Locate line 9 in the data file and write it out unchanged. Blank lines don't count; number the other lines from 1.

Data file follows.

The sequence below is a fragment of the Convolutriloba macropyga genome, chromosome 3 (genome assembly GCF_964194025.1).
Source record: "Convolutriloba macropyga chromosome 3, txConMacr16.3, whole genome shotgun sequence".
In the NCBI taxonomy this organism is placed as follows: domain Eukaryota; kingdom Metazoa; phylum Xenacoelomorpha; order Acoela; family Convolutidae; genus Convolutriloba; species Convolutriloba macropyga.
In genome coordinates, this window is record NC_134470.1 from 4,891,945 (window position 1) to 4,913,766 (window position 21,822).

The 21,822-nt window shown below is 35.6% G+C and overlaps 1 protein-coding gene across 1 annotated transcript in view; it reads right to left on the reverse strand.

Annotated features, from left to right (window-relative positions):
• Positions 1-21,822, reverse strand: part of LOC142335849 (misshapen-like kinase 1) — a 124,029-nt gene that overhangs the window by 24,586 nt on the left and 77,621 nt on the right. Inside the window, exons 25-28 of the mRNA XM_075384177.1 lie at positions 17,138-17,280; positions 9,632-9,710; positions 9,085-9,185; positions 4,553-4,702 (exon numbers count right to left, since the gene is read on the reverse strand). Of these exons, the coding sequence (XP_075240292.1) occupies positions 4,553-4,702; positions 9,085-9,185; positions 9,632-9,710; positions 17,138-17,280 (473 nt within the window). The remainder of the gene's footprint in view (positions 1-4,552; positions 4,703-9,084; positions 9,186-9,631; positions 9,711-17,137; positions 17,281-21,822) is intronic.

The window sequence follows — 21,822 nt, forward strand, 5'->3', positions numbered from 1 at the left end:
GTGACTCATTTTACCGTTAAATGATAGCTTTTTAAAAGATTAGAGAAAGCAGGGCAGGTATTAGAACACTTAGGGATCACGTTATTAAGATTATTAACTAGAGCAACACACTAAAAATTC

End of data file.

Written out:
GTGACTCATTTTACCGTTAAATGATAGCTTTTTAAAAGATTAGAGAAAGCAGGGCAGGTATTAGAACACTTAGGGATCACGTTATTAAGATTATTAACTAGAGCAACACACTAAAAATTC